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I am a writer - late developer since I wasn't published until I was 50. I have now written 23 novels, numerous short stories and articles.


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Monday 3 August 2009
Writing is a funny old business. If you think about it, it is the ego trip of all time. You scribble away, your thoughts pouring out onto the page - your being the operative word. The author is in total control, spouting off if the mood takes them. Shall we make them laugh, shall we make them cry? The only restriction being, is it right for the novel? The author creates a world which is uniquely theirs and populated with characters of their choosing. Bored with a person, they kill them off, or send them to Australia. The power we have can be quite intoxicating. We can even control what the weather will be. Finished, the words on the page go out into the world and people read them and react to them – perhaps not in the way you envisaged but then any reaction is better than non! What pulls one up short is the realisation that to do so they have shelled out hard earned cash. Now do you see what I mean about ego? Yet the confusion continues for that word - ego - implies confidence and certainty. But the odd thing is that the author on this trip is unlikely to be either of these. There is one thing that unites most writers and that is the conviction that they can’t write, what they have done is rubbish, that they are not proper writers but frauds, and they are astonished that anyone would want to read a word of what they have written. Strange isn’t it? (Of course there are writers who think that everything they do is absolutely brilliant but it’s best if I don’t get started on them, it might get a bit explosive. Suffice to say all the very successful authors I know come into ‘I write rubbish,’ category. ) It has to be said that writing for publication is not a career for the fainthearted. Not only do we have this self-doubt to deal with but we then have the agony of waiting to hear what agents and editors think of it. This is not easy, you understand, when you think it is piffle in the first place. Criticism has to be endured, taken on board and acted upon. It is presumed that you are grateful for this criticism and accept that it is part of the job. Personally, despite what I think about my work, I always want to put an axe through the critic’s head. I don’t of course, I smile as a mature author should and thank them graciously, while boiling inside. But there’s another mystery – after reflection, I acknowledge that they are right, that work is needed on a particular section, that this character is not realistic etc just as they pointed out. And I put my axe away but what has happened? My feeling that everything I do is rubbish is verified. Funny old business, writing.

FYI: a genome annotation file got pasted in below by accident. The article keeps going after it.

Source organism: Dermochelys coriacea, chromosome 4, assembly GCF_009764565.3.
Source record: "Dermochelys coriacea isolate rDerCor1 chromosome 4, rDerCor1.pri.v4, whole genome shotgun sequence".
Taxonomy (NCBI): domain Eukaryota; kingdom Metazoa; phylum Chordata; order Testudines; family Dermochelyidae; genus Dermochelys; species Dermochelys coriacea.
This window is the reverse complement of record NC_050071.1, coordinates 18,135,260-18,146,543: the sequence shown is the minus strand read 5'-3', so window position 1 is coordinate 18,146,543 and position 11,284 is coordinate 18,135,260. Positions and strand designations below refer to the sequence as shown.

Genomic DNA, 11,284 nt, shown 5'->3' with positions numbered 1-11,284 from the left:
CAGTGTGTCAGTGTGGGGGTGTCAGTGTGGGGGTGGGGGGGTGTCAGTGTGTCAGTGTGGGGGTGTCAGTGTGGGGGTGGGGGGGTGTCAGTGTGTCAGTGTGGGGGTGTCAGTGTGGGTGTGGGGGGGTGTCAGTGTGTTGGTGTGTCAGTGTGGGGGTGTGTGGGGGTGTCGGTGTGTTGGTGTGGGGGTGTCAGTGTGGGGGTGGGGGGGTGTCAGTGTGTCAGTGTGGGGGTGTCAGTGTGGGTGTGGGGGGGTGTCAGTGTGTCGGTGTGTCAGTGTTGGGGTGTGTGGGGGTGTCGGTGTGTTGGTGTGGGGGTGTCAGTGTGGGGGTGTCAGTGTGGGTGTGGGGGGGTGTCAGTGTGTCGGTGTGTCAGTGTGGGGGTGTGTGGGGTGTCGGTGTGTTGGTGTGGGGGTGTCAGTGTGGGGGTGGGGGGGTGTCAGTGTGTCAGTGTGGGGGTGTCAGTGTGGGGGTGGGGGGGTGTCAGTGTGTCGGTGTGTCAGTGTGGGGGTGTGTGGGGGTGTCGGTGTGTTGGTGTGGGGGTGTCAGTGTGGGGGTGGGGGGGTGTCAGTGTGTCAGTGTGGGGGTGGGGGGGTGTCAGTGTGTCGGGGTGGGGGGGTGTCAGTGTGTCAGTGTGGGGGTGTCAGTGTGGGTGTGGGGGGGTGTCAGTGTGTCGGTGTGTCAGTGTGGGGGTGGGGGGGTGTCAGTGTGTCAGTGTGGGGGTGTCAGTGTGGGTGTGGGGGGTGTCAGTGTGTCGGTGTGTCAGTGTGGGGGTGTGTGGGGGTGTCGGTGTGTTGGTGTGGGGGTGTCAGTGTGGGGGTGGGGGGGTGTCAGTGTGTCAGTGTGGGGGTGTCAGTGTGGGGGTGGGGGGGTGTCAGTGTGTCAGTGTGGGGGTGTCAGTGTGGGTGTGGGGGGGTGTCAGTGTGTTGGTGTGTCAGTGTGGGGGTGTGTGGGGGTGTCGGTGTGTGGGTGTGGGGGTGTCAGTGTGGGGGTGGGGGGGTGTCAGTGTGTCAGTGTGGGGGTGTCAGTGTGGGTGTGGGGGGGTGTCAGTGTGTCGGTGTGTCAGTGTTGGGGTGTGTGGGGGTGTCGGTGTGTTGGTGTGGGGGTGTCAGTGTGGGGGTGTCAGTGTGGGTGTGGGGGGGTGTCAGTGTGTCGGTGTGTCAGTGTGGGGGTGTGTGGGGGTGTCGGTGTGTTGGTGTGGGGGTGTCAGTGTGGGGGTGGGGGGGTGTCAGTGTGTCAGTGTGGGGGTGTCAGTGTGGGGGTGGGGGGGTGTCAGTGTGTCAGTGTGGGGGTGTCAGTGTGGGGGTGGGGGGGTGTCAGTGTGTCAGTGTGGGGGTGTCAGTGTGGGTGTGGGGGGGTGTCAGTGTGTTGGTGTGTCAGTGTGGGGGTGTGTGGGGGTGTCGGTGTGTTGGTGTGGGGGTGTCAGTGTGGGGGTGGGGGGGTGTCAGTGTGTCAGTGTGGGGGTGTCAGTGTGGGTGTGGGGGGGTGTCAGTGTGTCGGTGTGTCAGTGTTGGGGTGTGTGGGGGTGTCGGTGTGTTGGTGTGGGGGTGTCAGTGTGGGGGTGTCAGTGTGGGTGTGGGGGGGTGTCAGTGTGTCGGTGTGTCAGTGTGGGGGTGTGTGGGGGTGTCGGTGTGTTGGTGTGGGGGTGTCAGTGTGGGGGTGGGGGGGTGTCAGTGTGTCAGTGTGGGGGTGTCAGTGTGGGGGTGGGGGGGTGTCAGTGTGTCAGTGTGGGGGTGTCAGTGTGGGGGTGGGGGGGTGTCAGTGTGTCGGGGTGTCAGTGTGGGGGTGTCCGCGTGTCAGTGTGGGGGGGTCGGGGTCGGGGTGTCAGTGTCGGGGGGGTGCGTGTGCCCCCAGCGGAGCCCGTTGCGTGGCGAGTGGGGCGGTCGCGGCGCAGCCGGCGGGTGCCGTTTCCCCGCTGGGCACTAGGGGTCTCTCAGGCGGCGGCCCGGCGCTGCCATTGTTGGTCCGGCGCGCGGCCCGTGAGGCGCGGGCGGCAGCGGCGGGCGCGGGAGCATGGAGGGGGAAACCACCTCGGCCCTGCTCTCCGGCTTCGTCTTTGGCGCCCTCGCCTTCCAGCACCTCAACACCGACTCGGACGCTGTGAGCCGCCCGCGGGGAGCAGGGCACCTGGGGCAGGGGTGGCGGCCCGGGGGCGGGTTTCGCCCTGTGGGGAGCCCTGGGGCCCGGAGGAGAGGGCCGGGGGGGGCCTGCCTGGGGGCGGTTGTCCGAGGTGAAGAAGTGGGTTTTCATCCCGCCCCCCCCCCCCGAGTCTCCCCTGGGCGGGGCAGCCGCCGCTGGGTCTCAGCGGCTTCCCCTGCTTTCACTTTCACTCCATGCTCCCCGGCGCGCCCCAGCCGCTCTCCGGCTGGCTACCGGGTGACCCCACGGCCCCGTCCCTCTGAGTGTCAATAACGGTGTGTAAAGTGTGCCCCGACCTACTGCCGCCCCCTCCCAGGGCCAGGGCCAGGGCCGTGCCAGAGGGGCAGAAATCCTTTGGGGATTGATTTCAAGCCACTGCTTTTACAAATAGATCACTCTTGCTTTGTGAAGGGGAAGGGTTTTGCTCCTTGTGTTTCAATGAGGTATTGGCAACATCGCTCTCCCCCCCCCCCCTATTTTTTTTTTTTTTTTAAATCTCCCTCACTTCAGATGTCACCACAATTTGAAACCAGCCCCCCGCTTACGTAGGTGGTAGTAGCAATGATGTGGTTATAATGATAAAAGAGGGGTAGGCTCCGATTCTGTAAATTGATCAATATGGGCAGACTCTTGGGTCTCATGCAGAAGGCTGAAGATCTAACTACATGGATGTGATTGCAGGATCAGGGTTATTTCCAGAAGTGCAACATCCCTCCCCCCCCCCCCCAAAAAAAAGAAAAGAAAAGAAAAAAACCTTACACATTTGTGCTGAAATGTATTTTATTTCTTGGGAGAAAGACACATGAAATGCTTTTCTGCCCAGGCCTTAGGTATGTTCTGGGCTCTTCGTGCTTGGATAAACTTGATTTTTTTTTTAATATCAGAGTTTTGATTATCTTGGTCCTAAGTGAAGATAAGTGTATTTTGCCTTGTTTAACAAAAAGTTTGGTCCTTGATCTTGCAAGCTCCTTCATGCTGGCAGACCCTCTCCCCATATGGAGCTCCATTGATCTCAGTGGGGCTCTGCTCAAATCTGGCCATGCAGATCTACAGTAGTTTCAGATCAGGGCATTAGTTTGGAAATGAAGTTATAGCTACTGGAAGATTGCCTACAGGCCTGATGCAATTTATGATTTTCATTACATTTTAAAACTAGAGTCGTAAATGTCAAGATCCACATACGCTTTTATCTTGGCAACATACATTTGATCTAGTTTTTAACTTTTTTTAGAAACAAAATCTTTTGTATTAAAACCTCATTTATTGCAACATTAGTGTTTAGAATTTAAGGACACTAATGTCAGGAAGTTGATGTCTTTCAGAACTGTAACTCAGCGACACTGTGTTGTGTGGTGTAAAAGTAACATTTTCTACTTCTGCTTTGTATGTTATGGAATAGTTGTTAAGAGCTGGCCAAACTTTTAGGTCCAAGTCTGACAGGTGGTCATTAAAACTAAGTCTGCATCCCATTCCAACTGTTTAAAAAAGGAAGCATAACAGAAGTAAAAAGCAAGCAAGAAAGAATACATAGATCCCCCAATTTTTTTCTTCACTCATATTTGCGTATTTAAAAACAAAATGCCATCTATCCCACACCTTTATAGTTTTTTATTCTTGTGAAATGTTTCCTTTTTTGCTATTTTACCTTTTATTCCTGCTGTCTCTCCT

1. just the words I need to hear right now.

  2. Dear Anita,
    Have been thinking of you lately, then had a long involved dream about you last night so googled you and found your blog! Good to hear that life is treating you well. I'm now in Suffolk and v happy here. Love to you and B and to the family.
    Lorna x

  3. Funny post! Have always enjoyed your books.

  4. Thank you for this, Anita. It's so true and so reassuring to hear it from you.